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Branton Lakes Nature Reserve wildlife report 2016

Wildlife report 2016

Following the transfer of ownership of Branton Nature Conservation Area/Branton Ponds from Cemex to the Hedgeley Estate, it was felt important to collect as much data as possible on the state of the wildlife on the site.

Consequently, Alnwick Wildlife Group (AWG) took the lead in compiling data. Almost all the records have come directly from members of AWG or from visits organised by AWG members. In particular, Ian and Keith Davison visited the site on an almost daily basis and have contributed the majority of the bird records and the ‘other sightings’ records. In addition, Stewart Sexton and Alan Fairclough organised a moth trapping night, and Richard Poppleton organised all the botanical survey visits.

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Adders still basking

Adders still basking in Breamish Valley

In Mid-March there was a lot of excitement in Breamish Valley as well over a dozen adders were spotted basking on the gentle slopes underneath the hedgerows at Branton Nature Conservation Area.

Well, if you haven’t had an opportunity to see them yet they are, of course, still there. Obviously, it’s best to choose a sunny day and look along any south-facing slopes close to shady spots, as these are an ideal habitat for this cold-blooded reptile.

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Basking adders back!

Basking adders back at Branton

Last year, I reported seeing basking adders at Branton Conservation Area on 8 March 2015.

Well, this year, I personally saw my first adders on 12 March 2016. There had been earlier reports of sightings from a couple of weeks or so earlier but I never got the following photos until the 12th.

On my outing, again walking along the Branton Lakes perimeter close to the car park entrance, I saw seven adders. All were coiled and soaking up the low early-Spring sun (temperature was about 9°C). I actually met the County Recorder whilst I was out walking. He was similarly walking along the conservation area perimeter and reported having seen 14 adders along just a 200m stretch (between the Branton bridge and the conservation car park entrance).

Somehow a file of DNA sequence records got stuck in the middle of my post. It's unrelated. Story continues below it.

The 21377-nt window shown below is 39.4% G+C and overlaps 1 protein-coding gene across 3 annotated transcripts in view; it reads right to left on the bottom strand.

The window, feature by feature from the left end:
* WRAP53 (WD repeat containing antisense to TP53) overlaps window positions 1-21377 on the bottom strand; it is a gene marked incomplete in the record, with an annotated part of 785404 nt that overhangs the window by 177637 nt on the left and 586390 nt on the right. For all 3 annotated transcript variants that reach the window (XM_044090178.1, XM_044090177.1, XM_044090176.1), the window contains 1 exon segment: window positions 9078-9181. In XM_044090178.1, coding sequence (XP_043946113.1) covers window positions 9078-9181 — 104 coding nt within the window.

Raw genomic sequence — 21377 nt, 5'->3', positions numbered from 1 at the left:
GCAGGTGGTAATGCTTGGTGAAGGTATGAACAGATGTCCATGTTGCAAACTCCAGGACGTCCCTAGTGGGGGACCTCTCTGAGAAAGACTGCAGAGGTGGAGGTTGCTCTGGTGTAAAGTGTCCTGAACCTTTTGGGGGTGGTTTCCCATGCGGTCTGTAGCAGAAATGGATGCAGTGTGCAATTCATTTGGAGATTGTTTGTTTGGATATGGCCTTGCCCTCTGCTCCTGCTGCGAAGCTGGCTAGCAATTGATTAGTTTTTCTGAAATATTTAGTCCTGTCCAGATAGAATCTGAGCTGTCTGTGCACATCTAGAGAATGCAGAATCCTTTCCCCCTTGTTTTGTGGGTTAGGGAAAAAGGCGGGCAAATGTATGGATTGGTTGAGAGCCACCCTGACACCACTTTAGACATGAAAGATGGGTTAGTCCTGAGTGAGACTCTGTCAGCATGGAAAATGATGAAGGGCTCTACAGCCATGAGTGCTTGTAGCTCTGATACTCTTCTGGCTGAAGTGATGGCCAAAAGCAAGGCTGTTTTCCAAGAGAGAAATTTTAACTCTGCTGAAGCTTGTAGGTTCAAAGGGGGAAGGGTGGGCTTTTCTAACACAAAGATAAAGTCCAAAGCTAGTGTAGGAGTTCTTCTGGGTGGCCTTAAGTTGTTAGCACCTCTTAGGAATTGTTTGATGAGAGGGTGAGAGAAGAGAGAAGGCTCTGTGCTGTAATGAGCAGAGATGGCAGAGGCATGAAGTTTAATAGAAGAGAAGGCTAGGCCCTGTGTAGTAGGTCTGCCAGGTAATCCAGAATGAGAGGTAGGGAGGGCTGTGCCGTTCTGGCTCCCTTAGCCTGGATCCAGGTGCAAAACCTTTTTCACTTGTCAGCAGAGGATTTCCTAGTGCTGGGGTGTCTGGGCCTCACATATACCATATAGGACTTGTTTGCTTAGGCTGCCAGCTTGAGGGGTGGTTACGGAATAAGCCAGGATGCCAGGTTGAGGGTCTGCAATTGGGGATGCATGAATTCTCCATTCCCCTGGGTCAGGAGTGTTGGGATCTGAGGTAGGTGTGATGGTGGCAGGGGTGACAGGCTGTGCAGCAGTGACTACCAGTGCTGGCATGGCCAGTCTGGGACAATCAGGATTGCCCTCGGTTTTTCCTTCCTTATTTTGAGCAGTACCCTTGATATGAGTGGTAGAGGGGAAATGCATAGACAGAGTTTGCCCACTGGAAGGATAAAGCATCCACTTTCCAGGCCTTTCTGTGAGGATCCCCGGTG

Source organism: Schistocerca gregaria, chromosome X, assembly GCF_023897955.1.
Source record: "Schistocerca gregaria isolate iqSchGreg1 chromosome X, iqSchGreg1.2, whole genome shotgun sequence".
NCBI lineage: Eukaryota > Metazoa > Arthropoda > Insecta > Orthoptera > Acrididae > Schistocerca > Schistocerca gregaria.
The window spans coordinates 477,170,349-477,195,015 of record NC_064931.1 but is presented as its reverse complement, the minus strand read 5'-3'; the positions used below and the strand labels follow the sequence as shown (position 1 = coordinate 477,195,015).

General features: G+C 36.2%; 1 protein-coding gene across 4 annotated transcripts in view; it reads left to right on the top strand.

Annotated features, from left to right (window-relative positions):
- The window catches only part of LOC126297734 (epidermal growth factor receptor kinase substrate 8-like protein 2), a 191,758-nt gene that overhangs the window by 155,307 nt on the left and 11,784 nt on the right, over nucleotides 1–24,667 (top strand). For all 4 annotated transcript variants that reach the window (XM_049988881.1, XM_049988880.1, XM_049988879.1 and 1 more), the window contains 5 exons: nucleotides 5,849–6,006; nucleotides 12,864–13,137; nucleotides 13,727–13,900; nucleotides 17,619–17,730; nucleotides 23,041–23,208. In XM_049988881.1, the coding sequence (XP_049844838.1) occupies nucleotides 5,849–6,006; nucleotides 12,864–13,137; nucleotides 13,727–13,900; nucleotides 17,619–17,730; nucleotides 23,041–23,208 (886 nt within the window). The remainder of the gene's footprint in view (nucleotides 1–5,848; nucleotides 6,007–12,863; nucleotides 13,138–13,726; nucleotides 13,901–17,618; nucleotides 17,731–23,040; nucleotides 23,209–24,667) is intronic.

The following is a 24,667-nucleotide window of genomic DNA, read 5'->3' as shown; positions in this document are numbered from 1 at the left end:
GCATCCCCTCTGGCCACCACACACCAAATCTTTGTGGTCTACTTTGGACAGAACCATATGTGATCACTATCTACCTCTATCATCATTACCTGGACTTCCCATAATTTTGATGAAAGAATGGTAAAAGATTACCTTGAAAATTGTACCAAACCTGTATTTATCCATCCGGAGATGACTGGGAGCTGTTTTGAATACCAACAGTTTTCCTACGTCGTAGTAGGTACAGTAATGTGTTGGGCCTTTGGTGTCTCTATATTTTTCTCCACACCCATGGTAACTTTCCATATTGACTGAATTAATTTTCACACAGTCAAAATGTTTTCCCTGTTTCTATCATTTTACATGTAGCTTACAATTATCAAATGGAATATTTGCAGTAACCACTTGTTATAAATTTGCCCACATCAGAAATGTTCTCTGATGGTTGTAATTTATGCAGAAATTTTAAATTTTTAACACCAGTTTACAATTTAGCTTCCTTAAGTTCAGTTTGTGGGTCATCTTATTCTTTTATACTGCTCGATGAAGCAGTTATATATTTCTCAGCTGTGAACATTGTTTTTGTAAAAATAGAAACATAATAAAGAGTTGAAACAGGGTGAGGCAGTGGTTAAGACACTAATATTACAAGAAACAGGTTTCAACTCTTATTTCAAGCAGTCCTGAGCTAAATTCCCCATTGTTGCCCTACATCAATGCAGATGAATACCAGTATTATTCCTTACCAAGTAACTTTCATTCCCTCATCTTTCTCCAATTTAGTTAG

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Late Summer butterflies

Late Summer butterflies in Breamish Valley

I’m glad I kept the buddleia (or ‘buddleja’ if you prefer) in my front garden in Powburn this year. When I bought it, it was sold to me as a ‘patio’ plant that wouldn’t grow above 1.5m. Well…that didn’t prove to be the case. It grew so tall and thick that I couldn’t even dig it out last Winter to replace it. I simply had to chop it to ground level and walk away. And, of course, it came back, didn’t it? Not quite so tall as before at the moment, though. Anyway, this meant that my ‘butterfly bush’ was ready to attract some late Summer butterflies (or are they really early Autumn butterflies? See Signs of Autumn).

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Spring nature walk: part 2

Spring along

This blog article continues my Spring nature walk in the Breamish Valley. You can read Spring nature walk: part 1 here.

I’d begun my Spring nature walk in Branton Nature Conservation Area a couple of weeks ago with the idea of taking a fresh look at so-called ‘mundane nature‘: looking again, at what, without a second glance, might be thought to be humdrum and unexciting.

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Hovering kestrel at Branton

I spy…a hovering kestrel

I set off cycling along the Breamish Valley a bit later than usual this morning. It was fairly windy so I wasn’t too sure how far along the valley I’d manage to get. Anyway, on my approach to the Branton footbridge that crosses the River Breamish – along National Cycle Network, Route 68, just alongside Branton Nature Conservation Area – I was delighted to see a hovering kestrel hovering over the lane.

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Basking adders

Basking adders in the Breamish Valley

Because adders are reptiles, they are cold-blooded. This means that they are reliant on external energy sources – especially the sun – to maintain their body temperature. They regulate their temperature through basking in the sun or seeking shade. Their body temperature is, therefore, approximately the same as the outside air temperature (ambient temperature). They can, however, be active in temperatures as cold as 6°C. Which was about the temperature yesterday when I saw these two basking adders coiled together at Branton Nature Conservation Area, close to the car park entrance.

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The unfreeze

So…the temperature rose today to a balmy 4 degrees! Consequently, Branton Lakes have pretty much unfrozen. Just a few floating cracks of ice:

Fractured lake

Felt pretty warm walking in the sunshine but pretty cold as soon as you dipped into shade. The Exmoors are a hardy breed…and kept watch on the lakeside.

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